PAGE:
Need an example to support the dollar amount? Well, SNHU spends $20 million on TV ads, at least one of which pretty much crossed an ethical line when it "borrowed" someone else's idea. If SNHU is willing to spend on TV ads, imagine how much they spend on SEM, SEO, online display, traditional billboard placement, and the like.
So first the fact, then the shoulder shrug, and finally a question in light of the for-profit model: what could you do with the other $30 to $45 million?
One of the greatest untapped resources in higher education marketing is Wikipedia. It's usually the #2 ranked search result for branded keywords, which is pretty spectacular Internet real estate. It's seen as neutral, even though its neutrality is a bit circumspect as a concept. It has a feel of authority, too, because it is so large and so comprehensive.
And most importantly: anyone can edit it.
BP edited theirs. A Texas firm made a business of it. A PR firm in the lobbying industry did it for hundreds of its clients. The history of businesses editing their Wikipedia pages is nearly a decade old.
Now, I know what you're thinking, and the answer is no. You should not edit your institution's Wikipedia page. It's a PR debacle waiting to happen, and you'll look incompetent and dastardly when the Wikipedia community figures it out. After several years of bad press, top PR agencies just released their own ethical guidelines when in comes to astroturfing, sockpuppeting, and meatpuppeting on Wikipedia. Besides, editing your own page is against the terms of service. (If you want changes made to your institution's Wikipedia page, ask the community to make the changes via the article's "Talk" page.)
Most institutions' Wikipedia pages went through a period of rapid page growth and editing in the mid 2000s to late 2000s as Wikipedia grew in popularity. This applied to nearly all institutions, including for-profits such as University of Phoenix (graph #1), large publics such as University of Michigan (Graph #2), elite privates like Harvard University (Graph #3), community colleges like Tacoma Community College (Graph #4), and even regional comprehensives like Eastern Kentucky University (Graph #5). In recent years, editing history has declined in line with Wikipedia's overall editing decline.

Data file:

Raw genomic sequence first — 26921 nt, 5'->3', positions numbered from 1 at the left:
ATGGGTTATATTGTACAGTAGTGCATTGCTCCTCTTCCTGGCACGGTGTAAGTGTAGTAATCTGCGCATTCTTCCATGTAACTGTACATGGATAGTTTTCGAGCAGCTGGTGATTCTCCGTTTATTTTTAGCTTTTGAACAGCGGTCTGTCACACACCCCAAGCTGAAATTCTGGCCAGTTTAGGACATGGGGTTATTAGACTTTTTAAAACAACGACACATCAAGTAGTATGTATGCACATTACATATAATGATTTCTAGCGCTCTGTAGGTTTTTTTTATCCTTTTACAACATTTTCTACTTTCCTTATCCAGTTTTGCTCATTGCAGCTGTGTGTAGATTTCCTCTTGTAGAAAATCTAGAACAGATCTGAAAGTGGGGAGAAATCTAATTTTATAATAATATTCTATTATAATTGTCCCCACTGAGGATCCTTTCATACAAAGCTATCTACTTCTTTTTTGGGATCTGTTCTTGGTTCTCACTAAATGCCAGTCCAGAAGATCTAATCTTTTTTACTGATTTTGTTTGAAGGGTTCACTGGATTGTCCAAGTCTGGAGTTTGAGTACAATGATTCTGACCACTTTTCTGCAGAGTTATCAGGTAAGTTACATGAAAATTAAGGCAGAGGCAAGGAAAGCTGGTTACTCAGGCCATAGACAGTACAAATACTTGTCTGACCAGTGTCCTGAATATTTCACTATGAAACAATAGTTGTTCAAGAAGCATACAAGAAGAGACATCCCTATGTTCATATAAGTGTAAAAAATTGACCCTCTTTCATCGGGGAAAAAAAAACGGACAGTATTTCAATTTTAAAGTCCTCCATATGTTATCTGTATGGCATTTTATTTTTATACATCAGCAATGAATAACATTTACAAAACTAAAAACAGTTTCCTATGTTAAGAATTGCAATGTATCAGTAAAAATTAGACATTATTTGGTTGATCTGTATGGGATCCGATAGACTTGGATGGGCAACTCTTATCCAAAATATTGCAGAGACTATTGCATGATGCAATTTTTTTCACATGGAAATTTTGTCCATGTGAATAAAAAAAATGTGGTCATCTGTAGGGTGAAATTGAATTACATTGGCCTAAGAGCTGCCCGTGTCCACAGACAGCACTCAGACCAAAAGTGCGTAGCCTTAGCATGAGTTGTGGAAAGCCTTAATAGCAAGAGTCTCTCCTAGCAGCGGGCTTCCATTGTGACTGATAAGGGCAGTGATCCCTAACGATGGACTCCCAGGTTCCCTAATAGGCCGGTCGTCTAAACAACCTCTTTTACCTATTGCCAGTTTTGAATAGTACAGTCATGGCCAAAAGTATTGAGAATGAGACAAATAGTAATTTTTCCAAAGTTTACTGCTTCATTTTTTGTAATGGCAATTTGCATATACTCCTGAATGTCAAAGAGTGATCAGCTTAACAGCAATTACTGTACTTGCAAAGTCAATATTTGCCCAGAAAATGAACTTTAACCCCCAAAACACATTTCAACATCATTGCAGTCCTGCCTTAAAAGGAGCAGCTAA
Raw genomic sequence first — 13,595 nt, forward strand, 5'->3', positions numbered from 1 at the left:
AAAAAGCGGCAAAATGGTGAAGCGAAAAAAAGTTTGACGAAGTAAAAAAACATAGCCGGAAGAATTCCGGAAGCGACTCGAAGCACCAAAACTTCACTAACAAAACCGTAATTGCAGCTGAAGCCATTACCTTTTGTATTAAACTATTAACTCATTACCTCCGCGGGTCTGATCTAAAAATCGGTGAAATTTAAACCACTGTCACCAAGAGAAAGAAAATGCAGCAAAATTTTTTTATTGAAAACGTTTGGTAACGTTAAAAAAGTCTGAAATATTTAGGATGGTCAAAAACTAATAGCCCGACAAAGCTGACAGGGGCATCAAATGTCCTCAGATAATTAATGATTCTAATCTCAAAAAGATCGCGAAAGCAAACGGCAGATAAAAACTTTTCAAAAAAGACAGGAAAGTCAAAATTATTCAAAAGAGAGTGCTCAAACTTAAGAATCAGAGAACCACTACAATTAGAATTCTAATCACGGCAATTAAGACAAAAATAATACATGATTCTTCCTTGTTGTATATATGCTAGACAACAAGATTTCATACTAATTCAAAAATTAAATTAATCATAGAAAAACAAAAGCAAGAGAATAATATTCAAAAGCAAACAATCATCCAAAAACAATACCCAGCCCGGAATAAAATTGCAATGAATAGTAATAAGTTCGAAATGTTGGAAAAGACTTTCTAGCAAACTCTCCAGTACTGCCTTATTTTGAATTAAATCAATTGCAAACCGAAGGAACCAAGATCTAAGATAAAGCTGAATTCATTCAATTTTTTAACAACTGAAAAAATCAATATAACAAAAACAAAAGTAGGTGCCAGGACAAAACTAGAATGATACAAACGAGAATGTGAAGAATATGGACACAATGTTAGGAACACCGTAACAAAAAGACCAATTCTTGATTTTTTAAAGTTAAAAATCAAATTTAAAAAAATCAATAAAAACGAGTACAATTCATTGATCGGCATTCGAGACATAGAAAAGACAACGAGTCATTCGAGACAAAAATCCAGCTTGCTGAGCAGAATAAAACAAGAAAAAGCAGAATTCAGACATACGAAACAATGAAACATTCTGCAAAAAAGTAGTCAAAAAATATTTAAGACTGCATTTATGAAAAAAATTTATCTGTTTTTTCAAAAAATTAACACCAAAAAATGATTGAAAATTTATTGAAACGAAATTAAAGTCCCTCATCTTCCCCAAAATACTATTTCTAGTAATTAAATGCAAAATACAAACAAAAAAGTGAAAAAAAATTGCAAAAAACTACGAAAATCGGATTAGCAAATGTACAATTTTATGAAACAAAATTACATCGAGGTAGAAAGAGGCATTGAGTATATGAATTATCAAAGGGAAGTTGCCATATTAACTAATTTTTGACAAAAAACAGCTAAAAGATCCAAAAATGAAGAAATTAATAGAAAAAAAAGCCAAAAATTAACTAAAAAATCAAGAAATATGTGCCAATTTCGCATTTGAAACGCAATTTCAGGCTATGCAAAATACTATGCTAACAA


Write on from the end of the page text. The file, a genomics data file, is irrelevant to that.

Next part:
|History of Wikipedia edits by year for University of Phoenix|
|History of Wikipedia edits by year for University of Michigan|
|History of Wikipedia edits by year for Harvard University|
|History of Wikipedia edits by year for Tacoma Community College|
|History of Wikipedia edits by year for Eastern Kentucky University|
Its Wikipedia page doesn't follow the pattern of most institutions. First, there's a huge uptick in edits beginning 2013 which continues into 2014. If the pace of edits continues, 2013 and 2014 will be the biggest editing years in the SNHU page's history. Which makes sense, perhaps: SNHU is growing rapidly and received some notable press the last few years, so why wouldn't it receive more Wikipedia attention?
Unfortunately, most of that positive press came in 2012, which is probably when we should expect to see the edits. That didn't happen.
Which is where a second point comes in: more than 80% of the edits made in the last two years have been made anonymously. That percentage appears insanely high, especially over a multi-year period. Most institutions are at 40% or lower.
Most interestingly: nearly 20% of the text on the page was written by an anonymous user from Manchester, New Hampshire (which is SNHU's hometown), who edits almost nothing except the SNHU page. A second anonymous user from Brooklyn, NY, is the page's second largest editor responsible for just over 10% of the page's content. That user has never edited another Wikipedia article.
Neither user had ever edited the page before 2013. Both accounts began making edits to the SNHU within three hours of each other.
It's not uncommon for pages to have "heavy" users, but that's almost always someone who has watched and edited the page for years. Oftentimes it's the person who created the page. Usually it's a known user, not an anonymous IP. MIT's Wikipedia page is a great example: an active alum who's also a professor of Wikipedia (really) is heavily involved in that page's history. Their involvement with the page might be biased, but it makes sense and is transparent and accountable.
Which is why SNHU's editing history is so intriguing, and why it merited a blog.
Perhaps the new anonymous users are just alumni, like the Wikipedia user who originally created the SNHU page. Or maybe they're current students. Or a staff member who took an interest in their free time. Several weeks ago, I reached out to the anonymous Wikipedians who have been making the changes, but I've yet to receive a response.
It's not safe to assume that SNHU is paying someone to edit the page. I haven't reached out to anyone at the university, so this blog isn't any type of accusation. It's not even journalism. It's just a blog.
That said, it is safe to say that SNHU's Wikipedia page activity is definitely abnormal, and it's fair to ask why, even if that question is asked in a hobby blog maintained by someone whose institution has never cross-apped with SNHU.